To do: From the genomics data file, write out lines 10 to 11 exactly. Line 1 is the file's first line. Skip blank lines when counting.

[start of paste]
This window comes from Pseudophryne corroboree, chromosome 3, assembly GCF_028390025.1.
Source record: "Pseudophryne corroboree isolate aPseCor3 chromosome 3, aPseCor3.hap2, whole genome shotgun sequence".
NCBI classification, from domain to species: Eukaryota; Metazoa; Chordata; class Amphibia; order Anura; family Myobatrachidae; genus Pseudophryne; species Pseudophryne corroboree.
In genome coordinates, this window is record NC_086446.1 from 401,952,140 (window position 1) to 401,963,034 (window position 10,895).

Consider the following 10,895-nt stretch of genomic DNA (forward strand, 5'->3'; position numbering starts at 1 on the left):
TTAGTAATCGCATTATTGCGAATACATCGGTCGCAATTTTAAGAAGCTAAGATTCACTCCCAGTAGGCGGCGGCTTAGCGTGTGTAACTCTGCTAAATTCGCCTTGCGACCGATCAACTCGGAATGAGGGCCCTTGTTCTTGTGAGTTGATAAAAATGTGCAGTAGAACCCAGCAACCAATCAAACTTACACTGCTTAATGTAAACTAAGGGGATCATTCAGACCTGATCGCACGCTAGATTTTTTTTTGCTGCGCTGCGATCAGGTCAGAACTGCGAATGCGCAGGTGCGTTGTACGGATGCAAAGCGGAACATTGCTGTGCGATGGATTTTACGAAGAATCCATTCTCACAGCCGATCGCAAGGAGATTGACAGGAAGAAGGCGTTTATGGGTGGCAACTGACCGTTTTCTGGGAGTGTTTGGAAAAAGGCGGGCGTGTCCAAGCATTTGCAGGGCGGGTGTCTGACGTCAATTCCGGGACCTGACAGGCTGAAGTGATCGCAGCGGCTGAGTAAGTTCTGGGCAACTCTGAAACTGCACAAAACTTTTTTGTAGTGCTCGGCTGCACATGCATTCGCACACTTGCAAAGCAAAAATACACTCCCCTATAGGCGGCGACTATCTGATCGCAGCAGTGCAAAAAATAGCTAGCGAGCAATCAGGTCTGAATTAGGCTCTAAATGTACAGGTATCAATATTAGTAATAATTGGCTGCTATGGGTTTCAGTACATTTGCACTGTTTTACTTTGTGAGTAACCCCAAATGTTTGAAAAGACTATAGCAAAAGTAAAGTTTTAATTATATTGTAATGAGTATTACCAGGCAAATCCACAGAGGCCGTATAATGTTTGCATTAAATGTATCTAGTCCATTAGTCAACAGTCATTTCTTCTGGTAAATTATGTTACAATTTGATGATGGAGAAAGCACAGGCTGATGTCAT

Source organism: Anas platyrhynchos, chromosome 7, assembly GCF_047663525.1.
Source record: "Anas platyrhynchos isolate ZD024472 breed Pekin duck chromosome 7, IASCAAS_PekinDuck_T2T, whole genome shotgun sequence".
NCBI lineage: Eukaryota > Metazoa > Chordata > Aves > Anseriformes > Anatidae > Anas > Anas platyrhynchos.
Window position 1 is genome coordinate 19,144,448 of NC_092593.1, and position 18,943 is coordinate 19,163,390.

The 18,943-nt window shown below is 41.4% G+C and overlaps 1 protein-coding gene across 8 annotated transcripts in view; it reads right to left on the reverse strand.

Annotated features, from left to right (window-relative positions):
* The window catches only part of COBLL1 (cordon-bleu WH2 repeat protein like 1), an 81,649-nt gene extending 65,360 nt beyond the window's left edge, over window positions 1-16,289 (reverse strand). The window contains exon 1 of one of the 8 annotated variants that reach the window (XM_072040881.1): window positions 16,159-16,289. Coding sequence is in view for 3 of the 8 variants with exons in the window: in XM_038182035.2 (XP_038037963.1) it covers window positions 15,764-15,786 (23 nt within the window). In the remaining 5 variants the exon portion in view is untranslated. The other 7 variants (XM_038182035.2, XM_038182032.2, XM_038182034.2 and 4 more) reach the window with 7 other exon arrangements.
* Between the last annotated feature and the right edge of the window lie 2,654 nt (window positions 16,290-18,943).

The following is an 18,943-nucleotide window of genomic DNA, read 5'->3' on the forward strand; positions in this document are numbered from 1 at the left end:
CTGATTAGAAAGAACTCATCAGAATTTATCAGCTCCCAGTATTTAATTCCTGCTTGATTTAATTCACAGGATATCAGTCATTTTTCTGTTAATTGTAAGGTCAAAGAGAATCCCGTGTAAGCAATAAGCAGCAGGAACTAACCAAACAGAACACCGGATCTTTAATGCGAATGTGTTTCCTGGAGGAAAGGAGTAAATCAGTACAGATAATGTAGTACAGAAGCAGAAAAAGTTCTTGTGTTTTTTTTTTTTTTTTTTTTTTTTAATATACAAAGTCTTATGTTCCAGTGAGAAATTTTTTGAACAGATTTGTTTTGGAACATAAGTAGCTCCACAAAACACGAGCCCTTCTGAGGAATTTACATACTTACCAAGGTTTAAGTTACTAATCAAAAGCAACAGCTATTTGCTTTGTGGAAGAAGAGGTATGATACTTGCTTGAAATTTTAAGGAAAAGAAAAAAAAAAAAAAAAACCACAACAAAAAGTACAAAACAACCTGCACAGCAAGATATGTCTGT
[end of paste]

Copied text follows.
Window position 1 is genome coordinate 19,144,448 of NC_092593.1, and position 18,943 is coordinate 19,163,390.

The 18,943-nt window shown below is 41.4% G+C and overlaps 1 protein-coding gene across 8 annotated transcripts in view; it reads right to left on the reverse strand.